By Scott Malone
(Reuters) - Officials in Florida and Virginia filed voter fraud charges against three people in apparently unrelated cases on Friday, just 11 days before American voters cast ballots in the hotly contested presidential race.
The charges targeted a Florida woman and a Virginia man accused of filing bogus voter registration forms and a Florida woman alleged to have tampered with absentee ballots she was opening at the Miami-Dave Elections Department.
Republican presidential candidate Donald Trump has repeatedly charged in recent weeks that the election will be rigged in favor of Democrat Hillary Clinton, though he has shown no proof for these claims and many Republicans have called them unfounded.
Miami-Dade State Attorney Katherine Fernandez Rundle in Florida said that one woman, 74-year-old Gladys Coego, had been working as an absentee ballot opener when a supervisor allegedly saw her marking ballots that had been left blank to show votes for a Miami-Dade County mayoral candidate. Prosecutors said that Coego admitted to marking the ballots, and was charged with two felony counts of marking or designating the ballot of another.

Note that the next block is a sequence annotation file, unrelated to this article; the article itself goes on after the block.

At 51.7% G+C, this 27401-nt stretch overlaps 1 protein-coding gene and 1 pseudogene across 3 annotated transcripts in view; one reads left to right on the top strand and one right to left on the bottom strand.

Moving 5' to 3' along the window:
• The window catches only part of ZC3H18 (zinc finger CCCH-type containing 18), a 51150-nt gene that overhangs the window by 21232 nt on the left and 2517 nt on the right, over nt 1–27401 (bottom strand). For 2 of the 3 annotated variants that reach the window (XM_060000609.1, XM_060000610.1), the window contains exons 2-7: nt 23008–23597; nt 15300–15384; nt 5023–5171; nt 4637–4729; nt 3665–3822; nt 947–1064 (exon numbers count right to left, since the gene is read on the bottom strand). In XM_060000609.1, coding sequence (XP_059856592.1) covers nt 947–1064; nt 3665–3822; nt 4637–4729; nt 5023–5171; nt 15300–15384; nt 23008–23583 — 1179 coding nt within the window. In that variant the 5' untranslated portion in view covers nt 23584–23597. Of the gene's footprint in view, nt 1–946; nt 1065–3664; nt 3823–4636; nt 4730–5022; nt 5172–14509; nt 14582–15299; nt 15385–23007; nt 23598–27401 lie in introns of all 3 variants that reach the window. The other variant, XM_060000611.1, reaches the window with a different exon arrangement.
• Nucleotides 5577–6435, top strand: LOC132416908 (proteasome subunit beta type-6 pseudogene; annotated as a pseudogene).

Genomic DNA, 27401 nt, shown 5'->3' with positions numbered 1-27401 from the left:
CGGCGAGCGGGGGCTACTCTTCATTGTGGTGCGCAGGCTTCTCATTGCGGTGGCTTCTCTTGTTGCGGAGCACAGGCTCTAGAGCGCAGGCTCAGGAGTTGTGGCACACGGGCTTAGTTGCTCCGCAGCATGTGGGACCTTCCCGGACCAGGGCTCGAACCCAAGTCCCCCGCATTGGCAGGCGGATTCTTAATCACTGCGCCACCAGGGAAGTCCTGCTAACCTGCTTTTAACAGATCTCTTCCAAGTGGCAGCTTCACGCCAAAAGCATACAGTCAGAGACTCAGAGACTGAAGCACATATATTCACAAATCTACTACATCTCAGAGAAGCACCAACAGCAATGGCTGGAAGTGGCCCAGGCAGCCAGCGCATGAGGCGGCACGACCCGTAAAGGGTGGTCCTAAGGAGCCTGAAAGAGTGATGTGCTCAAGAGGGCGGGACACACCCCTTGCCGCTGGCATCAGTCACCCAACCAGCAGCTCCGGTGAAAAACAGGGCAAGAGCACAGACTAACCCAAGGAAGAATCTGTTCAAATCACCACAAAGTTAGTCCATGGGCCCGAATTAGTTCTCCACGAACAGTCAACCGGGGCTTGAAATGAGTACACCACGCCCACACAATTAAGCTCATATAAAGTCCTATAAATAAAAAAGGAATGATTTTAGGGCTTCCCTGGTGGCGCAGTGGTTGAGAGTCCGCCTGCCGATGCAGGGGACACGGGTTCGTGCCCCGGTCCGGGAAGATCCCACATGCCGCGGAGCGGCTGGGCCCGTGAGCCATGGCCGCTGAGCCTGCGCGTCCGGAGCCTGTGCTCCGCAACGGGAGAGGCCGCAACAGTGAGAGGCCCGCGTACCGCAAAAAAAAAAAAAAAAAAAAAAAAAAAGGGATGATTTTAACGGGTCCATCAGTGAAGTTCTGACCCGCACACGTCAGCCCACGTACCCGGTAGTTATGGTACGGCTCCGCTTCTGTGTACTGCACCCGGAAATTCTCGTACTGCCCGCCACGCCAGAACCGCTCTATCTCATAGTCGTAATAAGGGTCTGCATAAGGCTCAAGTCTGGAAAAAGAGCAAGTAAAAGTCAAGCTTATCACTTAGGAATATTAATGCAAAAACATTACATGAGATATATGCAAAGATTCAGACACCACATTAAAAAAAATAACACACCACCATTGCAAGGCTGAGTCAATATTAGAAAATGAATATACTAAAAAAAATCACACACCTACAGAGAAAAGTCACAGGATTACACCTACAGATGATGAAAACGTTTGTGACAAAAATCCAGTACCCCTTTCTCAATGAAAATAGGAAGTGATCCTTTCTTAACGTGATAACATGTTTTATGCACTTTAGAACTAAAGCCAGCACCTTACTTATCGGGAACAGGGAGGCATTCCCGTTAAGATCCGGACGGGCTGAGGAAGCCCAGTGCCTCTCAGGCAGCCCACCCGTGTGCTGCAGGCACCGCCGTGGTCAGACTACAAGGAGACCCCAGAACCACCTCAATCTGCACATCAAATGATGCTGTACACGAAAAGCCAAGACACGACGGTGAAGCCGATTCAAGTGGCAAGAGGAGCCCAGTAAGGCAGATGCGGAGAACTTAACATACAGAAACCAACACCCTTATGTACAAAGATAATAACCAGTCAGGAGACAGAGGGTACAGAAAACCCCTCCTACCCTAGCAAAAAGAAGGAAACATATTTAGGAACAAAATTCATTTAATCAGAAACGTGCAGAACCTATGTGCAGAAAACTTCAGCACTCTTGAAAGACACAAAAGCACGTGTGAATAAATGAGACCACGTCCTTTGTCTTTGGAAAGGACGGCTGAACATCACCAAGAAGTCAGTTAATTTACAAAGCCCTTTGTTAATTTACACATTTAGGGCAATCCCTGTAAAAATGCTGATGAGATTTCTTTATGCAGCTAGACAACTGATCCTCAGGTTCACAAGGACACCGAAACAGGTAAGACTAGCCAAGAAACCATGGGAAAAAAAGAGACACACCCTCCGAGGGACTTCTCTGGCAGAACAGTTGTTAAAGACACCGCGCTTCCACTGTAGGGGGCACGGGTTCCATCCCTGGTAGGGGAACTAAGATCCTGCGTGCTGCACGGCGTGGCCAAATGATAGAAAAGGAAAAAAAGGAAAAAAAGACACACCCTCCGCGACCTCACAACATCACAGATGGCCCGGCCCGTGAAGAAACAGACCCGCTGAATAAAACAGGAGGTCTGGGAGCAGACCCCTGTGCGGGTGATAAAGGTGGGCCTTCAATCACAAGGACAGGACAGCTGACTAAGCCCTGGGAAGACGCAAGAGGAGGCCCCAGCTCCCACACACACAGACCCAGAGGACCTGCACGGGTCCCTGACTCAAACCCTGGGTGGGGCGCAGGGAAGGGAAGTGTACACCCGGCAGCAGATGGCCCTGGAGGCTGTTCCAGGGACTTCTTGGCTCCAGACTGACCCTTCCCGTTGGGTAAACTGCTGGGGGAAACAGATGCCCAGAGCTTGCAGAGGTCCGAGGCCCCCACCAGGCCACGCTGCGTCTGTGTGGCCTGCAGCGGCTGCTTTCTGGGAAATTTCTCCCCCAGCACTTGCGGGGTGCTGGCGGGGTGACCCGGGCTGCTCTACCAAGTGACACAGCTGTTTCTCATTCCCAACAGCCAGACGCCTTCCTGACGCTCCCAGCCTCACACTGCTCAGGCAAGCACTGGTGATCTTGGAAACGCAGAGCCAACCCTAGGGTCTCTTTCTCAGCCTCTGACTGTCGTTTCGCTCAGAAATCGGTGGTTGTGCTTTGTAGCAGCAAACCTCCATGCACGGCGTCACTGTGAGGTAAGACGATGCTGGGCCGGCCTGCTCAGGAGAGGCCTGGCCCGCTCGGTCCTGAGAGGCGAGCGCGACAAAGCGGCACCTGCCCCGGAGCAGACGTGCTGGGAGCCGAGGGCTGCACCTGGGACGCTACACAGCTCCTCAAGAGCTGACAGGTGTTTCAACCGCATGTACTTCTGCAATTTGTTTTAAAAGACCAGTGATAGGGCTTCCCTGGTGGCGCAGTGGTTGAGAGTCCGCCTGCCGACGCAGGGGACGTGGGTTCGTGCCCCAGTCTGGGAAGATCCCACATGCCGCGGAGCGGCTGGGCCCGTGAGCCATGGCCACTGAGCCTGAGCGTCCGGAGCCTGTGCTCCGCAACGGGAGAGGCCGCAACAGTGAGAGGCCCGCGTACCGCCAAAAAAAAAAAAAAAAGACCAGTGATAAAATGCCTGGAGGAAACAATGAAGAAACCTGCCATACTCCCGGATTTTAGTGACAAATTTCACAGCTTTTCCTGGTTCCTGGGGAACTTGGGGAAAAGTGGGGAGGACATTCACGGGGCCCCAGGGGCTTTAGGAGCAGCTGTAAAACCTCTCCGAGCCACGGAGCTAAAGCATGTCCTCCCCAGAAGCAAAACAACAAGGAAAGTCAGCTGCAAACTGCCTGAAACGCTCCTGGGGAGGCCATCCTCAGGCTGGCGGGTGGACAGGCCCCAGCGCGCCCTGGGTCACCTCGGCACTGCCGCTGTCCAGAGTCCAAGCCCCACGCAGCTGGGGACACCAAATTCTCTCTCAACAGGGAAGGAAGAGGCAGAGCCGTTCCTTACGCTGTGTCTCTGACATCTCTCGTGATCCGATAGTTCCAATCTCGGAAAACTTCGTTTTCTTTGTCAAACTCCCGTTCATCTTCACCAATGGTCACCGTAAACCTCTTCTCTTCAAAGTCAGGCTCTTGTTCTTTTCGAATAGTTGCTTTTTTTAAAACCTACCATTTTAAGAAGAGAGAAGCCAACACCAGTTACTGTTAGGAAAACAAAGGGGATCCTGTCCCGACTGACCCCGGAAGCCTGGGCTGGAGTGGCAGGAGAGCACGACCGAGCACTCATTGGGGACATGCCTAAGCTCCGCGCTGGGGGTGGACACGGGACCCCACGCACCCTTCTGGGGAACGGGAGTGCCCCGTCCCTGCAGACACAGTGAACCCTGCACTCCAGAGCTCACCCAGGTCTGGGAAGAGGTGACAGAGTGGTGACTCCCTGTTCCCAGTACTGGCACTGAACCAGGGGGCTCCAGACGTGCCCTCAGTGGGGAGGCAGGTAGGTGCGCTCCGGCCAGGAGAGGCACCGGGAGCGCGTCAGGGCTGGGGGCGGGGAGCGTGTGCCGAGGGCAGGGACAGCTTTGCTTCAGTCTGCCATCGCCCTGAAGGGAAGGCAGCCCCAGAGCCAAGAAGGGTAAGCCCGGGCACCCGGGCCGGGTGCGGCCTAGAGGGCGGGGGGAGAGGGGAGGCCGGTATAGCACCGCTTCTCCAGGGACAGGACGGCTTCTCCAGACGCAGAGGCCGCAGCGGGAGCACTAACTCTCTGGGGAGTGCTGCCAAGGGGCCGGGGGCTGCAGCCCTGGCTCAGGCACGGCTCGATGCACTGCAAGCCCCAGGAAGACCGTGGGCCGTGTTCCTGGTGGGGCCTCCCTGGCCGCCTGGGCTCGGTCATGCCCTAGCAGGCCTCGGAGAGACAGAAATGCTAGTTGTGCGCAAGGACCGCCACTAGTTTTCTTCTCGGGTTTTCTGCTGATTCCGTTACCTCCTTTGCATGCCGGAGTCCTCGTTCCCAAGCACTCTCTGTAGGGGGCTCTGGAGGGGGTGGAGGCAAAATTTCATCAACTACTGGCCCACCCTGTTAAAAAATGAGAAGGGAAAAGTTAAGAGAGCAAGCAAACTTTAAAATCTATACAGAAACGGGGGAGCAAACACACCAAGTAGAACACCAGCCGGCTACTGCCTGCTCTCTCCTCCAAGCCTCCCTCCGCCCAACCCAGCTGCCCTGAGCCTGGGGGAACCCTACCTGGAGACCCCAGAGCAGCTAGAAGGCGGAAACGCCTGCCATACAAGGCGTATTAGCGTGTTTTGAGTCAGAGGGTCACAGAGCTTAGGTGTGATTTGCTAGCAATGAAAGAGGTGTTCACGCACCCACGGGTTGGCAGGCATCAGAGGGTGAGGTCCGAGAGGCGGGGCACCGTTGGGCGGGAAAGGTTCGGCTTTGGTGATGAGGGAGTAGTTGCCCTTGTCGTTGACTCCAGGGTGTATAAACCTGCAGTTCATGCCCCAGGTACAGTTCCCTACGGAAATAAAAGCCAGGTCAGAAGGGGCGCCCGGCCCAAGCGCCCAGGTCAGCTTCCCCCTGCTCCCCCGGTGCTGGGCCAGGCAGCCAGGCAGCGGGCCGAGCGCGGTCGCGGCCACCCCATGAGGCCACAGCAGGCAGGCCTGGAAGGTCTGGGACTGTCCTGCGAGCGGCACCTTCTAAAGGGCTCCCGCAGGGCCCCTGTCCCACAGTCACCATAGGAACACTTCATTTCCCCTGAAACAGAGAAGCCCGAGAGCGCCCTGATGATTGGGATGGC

"The integrity of the electoral process is intact because our procedures work," said Christina White, the county's election supervisor, in a statement. "While disappointed by these incidents, I am very proud of the safeguards the Elections Department has in place to prevent these fraudulent attempts."
Separately, 33-year-old Tomika Curgil was charged with five felony counts of submitting false voter registration information for allegedly handing in forms filled out by fictitious voters while working on a voter-registration drive for a medical marijuana advocacy group.
Neither Coego nor Curgil could be reached for immediate comment.
A Virginia man was also charged with submitting falsified forms while working for a voter-registration campaign, according to state prosecutors.
Vafalay Massaquoi, 30, was arraigned on two felony counts of forging a public record and two felony counts of voter registration fraud. Each count carries a potential maximum sentence of 10 years in prison.
"Given the recent public attention to claims of election fraud, I think it is important to note that there is no allegation that any illegal vote was actually cast in this case," said Virginia Commonwealth's Attorney Bryan Porter. "Furthermore, since the fraudulent applications involved fictitious people, had the fraud not been uncovered, the risk of actual fraudulent votes being cast was low."
It could not immediately be learned if Massaquoi, who was in custody, had retained an attorney.
(Reporting by Scott Malone in Boston; Editing by Jonathan Oatis)